In carrying out a systematic investigation into specific subjects and contexts, researchers often make use of structured and semi-structured interviews. These are methods of data gathering that help you to collect first-hand information with regards to the research subject, using different methods and tools.
Structured and semi-structured interviews are appropriate for different contexts and observations. As a researcher, it is important for you to understand the right contexts for these types of interviews and how to go about collecting information using structured or semi-structured interviewing methods.
A structured interview is a type of quantitative interview that makes use of a standardized sequence of questioning in order to gather relevant information about a research subject. This type of research is mostly used in statistical investigations and follows a premeditated sequence.
In a structured interview, the researcher creates a set of interview questions in advance and these questions are asked in the same order so that responses can easily be placed in similar categories. A structured interview is also known as a patterned interview, planned interview or a standardized interview.
A semi-structured interview is a type of qualitative interview that has a set of premeditated questions yet, allows the interviewer to explore new developments in the cause of the interview. In some way, it represents the midpoint between structured and unstructured interviews.
In a semi-structured interview, the interviewer is at liberty to deviate from the set interview questions and sequence as long as he or she remains with the overall scope of the interview. In addition, a semi-structured interview makes use of an interview guide which is an informal grouping of topics and questions that the interviewer can ask in different ways.
An example of a semi-structured interview could go like this;
Each question is a prompt aimed at getting the respondent to give away more information
Structured interview examples can be classified into three, namely; the face-to-face interview, telephone interviews, and survey/questionnaires interviews
A face-to-face structured interview is a type of interview where the researcher and the interviewee exchange information physically. It is a method of data collection that requires the interviewer to collect information through direct communication with the respondent in line with the research context and already prepared questions.
Face-to-face structured interviews allow the interviewer to collect factual information regarding the experiences and preferences of the research respondent. It helps the researcher minimize survey dropout rates and improve the quality of data collected, which results in more objective research outcomes.
Advantages of Face-to-face Structured Interview
A tele-interview is a type of structured interview that is conducted through a video or audio call. In this type of interview, the researcher gathers relevant information by communicating with the respondent via a video call or telephone conversation.
Tele-interviews are usually conducted in accordance with the standardized interview sequence as is the norm with structured interviews. It makes use of close-ended questions in order to gather the most relevant information from the interviewee, and it is a method of quantitative observation.
Use this: Interview Schedule Form
A structured questionnaire is a common tool used in quantitative observation. It is made up of a set of standardized questions, usually close-ended arranged in a standardized interview sequence, and administered to a fixed data sample, in order to collect relevant information.
In other words, a questionnaire is a method of data gathering that involves gathering information from target groups via a set of premeditated questions. You can administer a questionnaire physically or you can create and administer it online using data-gathering platforms like Formplus.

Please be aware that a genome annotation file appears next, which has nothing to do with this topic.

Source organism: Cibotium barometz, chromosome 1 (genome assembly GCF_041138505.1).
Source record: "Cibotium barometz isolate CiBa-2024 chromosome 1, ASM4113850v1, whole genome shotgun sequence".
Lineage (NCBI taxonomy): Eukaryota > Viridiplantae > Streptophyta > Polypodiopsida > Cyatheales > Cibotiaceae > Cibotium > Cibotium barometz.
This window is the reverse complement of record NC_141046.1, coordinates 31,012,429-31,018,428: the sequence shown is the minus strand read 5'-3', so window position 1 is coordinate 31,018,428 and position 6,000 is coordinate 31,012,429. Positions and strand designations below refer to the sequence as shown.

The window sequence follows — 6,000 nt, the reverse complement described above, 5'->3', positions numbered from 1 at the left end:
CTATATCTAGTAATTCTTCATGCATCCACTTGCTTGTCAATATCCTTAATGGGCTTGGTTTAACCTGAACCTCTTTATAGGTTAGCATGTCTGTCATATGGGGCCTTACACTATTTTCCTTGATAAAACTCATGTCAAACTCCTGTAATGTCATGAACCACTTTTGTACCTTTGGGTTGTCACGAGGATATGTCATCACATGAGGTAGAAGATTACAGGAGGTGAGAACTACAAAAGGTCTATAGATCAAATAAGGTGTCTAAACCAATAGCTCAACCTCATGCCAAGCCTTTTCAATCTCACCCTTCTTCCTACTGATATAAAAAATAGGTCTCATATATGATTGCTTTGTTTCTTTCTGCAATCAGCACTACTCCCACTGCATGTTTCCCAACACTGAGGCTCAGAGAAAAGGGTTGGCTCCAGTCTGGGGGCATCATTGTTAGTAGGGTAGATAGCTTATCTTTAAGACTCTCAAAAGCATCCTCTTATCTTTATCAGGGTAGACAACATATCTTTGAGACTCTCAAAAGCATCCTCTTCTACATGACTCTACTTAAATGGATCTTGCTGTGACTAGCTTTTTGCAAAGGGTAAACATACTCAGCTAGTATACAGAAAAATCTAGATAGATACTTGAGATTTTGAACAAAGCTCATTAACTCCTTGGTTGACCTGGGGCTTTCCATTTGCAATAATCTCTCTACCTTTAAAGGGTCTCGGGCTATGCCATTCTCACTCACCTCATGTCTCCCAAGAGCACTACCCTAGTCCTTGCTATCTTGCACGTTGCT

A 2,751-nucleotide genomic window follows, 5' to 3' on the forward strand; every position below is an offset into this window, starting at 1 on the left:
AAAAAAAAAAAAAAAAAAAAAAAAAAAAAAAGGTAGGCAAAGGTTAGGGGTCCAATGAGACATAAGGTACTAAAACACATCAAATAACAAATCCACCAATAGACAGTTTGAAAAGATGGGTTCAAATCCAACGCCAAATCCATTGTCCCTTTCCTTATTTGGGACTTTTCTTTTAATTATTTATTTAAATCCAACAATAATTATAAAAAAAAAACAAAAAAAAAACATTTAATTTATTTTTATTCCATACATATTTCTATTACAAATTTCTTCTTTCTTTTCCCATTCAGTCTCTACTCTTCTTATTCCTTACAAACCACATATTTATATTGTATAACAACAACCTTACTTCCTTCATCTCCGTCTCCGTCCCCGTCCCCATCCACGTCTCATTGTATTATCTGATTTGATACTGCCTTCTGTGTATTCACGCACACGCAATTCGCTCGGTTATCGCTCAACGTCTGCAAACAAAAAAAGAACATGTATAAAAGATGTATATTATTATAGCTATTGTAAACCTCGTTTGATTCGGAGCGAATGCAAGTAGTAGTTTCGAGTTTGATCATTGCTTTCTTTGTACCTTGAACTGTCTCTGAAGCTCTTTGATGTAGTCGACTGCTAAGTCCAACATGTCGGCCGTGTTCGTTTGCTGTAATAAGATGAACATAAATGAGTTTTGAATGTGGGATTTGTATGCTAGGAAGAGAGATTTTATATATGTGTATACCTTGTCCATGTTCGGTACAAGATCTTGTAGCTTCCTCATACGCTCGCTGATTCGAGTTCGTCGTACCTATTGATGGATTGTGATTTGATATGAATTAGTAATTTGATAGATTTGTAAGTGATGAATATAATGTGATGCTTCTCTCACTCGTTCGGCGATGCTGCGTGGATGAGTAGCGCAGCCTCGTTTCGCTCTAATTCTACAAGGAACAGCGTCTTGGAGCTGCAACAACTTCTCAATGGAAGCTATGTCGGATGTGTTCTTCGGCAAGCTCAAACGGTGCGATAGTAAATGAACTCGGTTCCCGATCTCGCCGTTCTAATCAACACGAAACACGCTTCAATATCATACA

An audio recorder is a data-gathering tool that is used to collect information during an interview by recording the conversation between the interviewer and the interviewee. This data collection tool is typically used during face-to-face interviews in order to accurately capture questions and responses.
The recorded information is then extracted and transcribed for data categorization and data analysis. There are different types of audio recording equipment including analog and digital audio recorders, however, digital audio recorders are the best tools for capturing interactions in structured interviews.
A digital camera is another common tool used for structured tele-interviews. It is a type of camera that captures interactions in digital memory, which are pictures.
In many cases, digital cameras are combined with other tools in a structured interview in order to accurately gather information about the research sample. It is an effective method of gathering visual information.
Just as its name implies, a camcorder is the hybridization of a camera and a recorder. It is a portable dual-purpose tool used in structured interviews to collect static and live-motion visual data for later playback and analysis.
A telephone is a communication device that is used to facilitate interaction between the researcher and interviewee; especially when both parties in different geographical spaces.
Formplus is a data-gathering platform that you can use to create and administer questionnaires for online surveys. In the form builder, you can add different fields to your form in order to collect a variety of information from respondents.
Apart from allowing you to add different form fields to your questionnaires and surveys, Formplus also enables you to create smart forms with conditional logic and form lookup features. It also allows you to personalize your survey using different customization options in the form builder.
An open-ended question is a type of question that does not limit the respondent to a set of answers. In other words, open-ended questions are free-form questions that give the interviewee the freedom to express his or her knowledge, experiences and thoughts.
Open-ended questions are typically used for qualitative observation where attention is paid to an in-depth description of the research subjects. These types of questions are designed to elicit full and detailed responses from the research subjects, unlike close-ended questions that require brief responses.